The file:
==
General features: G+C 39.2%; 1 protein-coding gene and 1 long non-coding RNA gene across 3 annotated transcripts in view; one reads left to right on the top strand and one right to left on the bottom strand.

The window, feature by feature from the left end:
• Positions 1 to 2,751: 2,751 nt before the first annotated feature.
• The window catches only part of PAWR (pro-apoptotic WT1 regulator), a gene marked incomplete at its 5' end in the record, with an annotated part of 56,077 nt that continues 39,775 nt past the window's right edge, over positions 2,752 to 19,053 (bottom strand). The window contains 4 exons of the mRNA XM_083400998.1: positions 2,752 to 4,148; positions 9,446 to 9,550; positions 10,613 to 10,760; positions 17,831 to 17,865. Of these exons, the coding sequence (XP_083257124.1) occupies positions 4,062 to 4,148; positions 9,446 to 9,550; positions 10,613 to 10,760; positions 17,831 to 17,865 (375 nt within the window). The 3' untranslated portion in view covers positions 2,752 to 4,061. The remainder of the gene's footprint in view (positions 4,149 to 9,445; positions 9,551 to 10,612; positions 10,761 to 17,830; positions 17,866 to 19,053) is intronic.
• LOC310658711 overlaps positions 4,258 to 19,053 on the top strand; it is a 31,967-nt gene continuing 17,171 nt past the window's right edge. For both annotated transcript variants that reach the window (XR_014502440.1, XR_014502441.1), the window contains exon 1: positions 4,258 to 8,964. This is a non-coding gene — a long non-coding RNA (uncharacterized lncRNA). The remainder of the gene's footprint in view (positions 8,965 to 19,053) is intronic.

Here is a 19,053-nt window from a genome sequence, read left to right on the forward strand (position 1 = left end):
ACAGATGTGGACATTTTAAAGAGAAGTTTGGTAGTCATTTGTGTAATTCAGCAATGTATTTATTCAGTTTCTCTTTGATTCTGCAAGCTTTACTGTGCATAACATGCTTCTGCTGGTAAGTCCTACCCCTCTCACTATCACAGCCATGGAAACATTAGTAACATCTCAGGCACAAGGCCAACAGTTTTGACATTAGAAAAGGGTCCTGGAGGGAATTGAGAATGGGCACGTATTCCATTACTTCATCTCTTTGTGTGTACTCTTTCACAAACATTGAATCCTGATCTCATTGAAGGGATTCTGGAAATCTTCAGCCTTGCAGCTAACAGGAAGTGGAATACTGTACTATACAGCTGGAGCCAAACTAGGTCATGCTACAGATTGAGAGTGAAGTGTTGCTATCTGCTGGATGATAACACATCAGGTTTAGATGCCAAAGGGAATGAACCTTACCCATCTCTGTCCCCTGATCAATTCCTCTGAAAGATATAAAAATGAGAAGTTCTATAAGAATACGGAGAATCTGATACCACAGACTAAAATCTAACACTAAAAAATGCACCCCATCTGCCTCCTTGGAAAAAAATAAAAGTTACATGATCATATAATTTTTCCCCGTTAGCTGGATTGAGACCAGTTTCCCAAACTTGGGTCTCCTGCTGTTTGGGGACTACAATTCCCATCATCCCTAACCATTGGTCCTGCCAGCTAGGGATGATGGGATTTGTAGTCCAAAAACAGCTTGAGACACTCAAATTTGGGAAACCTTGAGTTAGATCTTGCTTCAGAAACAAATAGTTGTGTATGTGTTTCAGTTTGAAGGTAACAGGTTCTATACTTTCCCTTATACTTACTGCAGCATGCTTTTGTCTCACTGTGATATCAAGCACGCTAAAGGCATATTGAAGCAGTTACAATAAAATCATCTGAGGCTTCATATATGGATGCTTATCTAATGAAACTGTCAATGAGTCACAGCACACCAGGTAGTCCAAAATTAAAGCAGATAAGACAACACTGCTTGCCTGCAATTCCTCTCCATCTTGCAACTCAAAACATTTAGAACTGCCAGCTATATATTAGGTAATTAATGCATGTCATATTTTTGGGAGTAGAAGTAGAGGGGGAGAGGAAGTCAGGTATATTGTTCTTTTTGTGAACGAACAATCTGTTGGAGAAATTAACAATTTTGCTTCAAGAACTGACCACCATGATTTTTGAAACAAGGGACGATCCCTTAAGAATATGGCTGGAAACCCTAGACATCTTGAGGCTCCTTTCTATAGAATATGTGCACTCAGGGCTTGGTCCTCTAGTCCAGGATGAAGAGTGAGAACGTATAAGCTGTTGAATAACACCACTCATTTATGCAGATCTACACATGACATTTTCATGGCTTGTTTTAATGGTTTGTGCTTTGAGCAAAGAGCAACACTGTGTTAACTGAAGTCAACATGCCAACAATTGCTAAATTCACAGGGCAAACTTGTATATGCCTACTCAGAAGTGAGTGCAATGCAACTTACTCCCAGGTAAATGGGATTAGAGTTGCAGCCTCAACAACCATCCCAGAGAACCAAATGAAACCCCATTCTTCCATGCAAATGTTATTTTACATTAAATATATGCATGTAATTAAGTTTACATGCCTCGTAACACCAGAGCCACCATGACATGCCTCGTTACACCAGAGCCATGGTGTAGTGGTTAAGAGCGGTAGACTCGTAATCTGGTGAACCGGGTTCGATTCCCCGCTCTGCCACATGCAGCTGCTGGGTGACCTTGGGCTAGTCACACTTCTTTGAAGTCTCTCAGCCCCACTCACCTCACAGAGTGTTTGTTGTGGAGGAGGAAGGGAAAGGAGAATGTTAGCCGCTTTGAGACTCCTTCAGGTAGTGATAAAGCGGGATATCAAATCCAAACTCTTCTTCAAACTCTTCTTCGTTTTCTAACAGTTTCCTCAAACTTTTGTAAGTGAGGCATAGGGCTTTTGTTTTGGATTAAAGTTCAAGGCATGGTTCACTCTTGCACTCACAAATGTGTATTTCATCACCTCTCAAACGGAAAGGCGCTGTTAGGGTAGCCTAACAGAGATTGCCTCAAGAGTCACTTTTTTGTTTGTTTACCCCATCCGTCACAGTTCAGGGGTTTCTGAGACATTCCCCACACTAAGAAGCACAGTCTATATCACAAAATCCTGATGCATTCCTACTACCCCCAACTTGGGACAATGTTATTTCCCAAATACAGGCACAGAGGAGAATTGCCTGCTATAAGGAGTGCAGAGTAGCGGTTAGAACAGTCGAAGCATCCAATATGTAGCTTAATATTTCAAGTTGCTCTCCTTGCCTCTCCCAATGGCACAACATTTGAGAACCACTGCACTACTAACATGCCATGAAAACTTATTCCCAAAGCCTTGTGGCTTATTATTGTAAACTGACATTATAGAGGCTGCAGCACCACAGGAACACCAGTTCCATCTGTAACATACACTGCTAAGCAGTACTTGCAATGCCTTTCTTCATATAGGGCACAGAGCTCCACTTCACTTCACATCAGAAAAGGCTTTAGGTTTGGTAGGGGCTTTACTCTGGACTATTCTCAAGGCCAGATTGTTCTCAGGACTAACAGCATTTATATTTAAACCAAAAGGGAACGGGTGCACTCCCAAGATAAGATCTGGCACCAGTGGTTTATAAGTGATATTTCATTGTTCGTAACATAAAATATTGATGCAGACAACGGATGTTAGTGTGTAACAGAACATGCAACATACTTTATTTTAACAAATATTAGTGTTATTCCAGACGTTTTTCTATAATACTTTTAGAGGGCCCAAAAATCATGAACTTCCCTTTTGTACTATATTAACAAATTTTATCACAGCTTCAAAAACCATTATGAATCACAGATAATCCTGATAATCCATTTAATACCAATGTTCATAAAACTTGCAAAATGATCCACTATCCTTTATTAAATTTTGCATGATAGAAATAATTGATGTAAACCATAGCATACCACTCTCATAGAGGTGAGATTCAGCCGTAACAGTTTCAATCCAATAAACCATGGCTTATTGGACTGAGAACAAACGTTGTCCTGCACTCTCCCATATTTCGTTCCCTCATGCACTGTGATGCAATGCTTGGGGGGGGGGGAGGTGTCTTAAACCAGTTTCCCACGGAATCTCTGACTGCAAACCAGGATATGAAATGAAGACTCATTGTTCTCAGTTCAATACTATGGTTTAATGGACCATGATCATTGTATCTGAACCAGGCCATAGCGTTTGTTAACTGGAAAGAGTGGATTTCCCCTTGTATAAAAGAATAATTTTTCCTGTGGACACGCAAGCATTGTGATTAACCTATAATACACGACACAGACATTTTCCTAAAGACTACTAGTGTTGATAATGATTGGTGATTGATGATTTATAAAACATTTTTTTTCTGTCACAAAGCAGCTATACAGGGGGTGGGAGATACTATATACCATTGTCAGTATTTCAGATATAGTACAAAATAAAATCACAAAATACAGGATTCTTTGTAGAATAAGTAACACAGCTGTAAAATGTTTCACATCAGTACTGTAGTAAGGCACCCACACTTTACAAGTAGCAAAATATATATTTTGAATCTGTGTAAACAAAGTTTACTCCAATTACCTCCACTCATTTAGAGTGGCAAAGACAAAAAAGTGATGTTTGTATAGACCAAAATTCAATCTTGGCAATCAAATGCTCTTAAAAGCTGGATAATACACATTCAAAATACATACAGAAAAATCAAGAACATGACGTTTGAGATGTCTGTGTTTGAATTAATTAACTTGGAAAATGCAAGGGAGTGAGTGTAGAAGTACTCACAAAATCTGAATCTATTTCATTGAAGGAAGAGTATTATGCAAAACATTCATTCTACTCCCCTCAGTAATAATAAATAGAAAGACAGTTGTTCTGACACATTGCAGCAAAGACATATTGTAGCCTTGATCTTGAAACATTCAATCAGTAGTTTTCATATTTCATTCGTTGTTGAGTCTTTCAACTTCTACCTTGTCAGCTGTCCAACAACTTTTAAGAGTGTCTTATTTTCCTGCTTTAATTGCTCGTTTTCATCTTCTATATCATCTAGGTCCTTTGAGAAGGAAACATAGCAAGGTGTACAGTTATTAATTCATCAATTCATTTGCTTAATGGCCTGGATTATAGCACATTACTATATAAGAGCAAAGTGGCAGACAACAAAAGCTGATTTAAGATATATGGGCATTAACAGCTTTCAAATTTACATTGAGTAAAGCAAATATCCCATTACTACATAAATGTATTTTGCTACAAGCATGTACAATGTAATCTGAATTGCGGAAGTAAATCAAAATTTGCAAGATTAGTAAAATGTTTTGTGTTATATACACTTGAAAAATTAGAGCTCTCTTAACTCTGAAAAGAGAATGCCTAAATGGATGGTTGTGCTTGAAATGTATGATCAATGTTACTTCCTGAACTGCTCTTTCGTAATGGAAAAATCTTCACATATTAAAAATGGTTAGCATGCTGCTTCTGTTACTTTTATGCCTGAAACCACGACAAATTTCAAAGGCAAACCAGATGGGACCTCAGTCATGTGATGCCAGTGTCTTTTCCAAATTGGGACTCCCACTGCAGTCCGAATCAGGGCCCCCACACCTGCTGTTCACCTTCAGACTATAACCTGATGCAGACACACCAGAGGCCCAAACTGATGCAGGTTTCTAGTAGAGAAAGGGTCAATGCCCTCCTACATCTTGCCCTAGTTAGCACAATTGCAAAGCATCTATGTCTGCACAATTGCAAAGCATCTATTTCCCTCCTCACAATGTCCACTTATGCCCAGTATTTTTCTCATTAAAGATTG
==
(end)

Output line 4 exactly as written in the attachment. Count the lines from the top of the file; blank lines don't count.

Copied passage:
• The window catches only part of PAWR (pro-apoptotic WT1 regulator), a gene marked incomplete at its 5' end in the record, with an annotated part of 56,077 nt that continues 39,775 nt past the window's right edge, over positions 2,752 to 19,053 (bottom strand). The window contains 4 exons of the mRNA XM_083400998.1: positions 2,752 to 4,148; positions 9,446 to 9,550; positions 10,613 to 10,760; positions 17,831 to 17,865. Of these exons, the coding sequence (XP_083257124.1) occupies positions 4,062 to 4,148; positions 9,446 to 9,550; positions 10,613 to 10,760; positions 17,831 to 17,865 (375 nt within the window). The 3' untranslated portion in view covers positions 2,752 to 4,061. The remainder of the gene's footprint in view (positions 4,149 to 9,445; positions 9,551 to 10,612; positions 10,761 to 17,830; positions 17,866 to 19,053) is intronic.